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Posts Tagged ‘juvenile skink’

We do not have many lizards where I live, so it is always fun to spot one. The lizard that I see most often is the appropriately named Common Five-lined Skink (Plestiodon fasciatus). The adults are cool-looking, but they are no match in appearance for the juveniles that sport a brilliantly blue tail.

I spotted this handsome little skink last week while exploring Huntley Meadows Park. The skink was spread out wide on the trunk of a tree in an apparent attempt to warm up in the sunlight. I snapped off a few quick shots with my long telephoto zoom lens before I stealthily moved forward to improve my shooting position. However, as is usually the case, the skink was skittish and disappeared from sight as soon as it detected my presence.

Common Five-lined Skink

© Michael Q. Powell. All rights reserved.

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The bright blue color of a juvenile skink’s tail is so startling and whimsical that I never fail to smile whenever I see one. When I first spotted this Common Five-lined Skink (Plestiodon fasciatus), it was basking in the sun on top of a concrete fishing platform at Jackson Miles Abbott Wetland Refuge. As I approach, it scurried under the platform and I stopped and waited. Eventually the skink poked its head out and cautiously crawled forward and I was able to capture this image.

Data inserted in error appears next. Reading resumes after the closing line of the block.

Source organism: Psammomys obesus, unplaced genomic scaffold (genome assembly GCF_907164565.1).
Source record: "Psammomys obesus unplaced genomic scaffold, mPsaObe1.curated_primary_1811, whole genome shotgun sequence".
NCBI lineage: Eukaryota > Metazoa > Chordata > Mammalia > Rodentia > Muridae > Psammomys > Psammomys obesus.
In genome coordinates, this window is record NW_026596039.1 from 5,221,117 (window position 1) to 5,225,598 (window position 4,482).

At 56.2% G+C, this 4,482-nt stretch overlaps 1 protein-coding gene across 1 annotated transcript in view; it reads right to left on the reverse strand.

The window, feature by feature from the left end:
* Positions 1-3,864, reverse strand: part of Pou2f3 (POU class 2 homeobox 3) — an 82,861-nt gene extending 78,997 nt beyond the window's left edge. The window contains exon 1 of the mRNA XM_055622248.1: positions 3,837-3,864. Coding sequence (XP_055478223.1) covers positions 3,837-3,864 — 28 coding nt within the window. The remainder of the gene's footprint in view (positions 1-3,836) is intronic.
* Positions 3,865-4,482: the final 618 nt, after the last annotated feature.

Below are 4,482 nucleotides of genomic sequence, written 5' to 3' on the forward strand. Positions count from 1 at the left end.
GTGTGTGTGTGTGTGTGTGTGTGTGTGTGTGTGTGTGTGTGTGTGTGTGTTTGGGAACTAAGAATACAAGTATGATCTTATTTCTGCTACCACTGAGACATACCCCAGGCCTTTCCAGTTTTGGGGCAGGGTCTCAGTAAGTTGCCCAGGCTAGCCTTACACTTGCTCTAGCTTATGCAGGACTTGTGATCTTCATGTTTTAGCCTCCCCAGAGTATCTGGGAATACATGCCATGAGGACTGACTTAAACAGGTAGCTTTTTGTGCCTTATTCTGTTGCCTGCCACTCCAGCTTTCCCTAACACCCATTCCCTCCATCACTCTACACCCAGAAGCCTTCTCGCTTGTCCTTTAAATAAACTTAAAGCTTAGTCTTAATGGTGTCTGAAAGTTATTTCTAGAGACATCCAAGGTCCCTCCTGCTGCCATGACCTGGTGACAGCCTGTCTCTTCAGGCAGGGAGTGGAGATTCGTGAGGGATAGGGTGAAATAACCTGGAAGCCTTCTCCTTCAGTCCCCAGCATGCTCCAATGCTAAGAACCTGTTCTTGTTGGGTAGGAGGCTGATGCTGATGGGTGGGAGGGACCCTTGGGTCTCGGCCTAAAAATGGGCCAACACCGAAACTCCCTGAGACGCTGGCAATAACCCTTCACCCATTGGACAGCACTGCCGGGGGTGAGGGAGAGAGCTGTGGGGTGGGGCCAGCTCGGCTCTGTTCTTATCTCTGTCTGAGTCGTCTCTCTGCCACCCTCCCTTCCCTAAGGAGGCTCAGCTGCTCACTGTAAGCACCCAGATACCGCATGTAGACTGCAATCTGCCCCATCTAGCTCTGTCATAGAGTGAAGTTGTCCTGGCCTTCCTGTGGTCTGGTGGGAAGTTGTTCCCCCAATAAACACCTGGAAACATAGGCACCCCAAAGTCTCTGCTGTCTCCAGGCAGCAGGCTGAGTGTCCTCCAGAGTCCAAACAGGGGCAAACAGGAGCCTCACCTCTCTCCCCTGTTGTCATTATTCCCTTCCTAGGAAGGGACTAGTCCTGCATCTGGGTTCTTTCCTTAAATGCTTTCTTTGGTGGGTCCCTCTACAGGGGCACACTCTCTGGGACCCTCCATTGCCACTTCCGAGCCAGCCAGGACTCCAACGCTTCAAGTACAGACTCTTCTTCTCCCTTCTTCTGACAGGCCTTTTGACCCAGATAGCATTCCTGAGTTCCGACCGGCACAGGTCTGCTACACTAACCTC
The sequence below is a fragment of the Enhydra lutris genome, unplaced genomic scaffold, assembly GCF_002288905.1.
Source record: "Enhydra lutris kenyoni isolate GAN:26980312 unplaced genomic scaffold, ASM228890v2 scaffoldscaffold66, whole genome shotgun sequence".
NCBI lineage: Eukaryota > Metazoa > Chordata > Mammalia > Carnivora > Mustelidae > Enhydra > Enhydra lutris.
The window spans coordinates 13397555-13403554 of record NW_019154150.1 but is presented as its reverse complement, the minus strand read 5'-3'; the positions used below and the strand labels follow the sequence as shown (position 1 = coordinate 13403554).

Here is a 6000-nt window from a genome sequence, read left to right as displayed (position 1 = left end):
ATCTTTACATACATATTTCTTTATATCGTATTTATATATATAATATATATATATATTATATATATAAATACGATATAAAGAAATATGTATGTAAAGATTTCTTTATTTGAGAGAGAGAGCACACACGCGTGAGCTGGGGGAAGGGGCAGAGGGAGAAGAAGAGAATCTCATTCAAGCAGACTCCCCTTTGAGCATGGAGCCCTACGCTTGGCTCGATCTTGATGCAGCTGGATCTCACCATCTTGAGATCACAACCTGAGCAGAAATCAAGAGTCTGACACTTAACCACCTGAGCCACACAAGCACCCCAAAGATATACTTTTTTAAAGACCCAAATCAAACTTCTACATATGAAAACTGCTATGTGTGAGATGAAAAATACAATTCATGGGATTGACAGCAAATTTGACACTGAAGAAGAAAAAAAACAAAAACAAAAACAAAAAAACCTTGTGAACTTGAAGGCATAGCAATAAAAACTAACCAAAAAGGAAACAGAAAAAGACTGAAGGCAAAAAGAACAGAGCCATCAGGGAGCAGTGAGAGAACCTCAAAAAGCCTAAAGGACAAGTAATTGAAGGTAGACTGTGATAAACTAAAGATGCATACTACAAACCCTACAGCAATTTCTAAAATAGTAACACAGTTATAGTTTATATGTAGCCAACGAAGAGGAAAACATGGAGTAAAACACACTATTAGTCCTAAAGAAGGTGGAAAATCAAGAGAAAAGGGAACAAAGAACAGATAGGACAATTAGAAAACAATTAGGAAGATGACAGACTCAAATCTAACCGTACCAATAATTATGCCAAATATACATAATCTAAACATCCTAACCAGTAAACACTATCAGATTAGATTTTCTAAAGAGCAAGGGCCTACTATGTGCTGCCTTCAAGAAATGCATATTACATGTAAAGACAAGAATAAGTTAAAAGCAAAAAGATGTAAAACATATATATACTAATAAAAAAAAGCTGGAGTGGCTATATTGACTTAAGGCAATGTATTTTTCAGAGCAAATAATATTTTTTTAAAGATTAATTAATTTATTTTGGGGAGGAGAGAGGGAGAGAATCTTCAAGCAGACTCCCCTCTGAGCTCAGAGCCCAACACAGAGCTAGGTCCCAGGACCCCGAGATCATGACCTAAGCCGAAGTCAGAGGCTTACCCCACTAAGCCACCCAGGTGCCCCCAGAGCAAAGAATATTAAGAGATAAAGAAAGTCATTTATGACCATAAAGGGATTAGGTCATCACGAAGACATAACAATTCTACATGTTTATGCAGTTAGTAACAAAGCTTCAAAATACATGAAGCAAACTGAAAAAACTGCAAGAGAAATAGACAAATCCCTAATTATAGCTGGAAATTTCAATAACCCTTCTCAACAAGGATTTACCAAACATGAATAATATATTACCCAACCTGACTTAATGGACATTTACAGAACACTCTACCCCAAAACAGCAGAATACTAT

Generally I prefer a more natural backdrop for my shots of insects and amphibians, but in this case I really like the varied colors and textures of the man-made materials. I also like the angular lines that contrast nicely with the curves of the skink’s body. Finally the neutral colors of the image help to draw the viewer’s eyes to the beautiful blue tail.

juvenile skink

© Michael Q. Powell. All rights reserved

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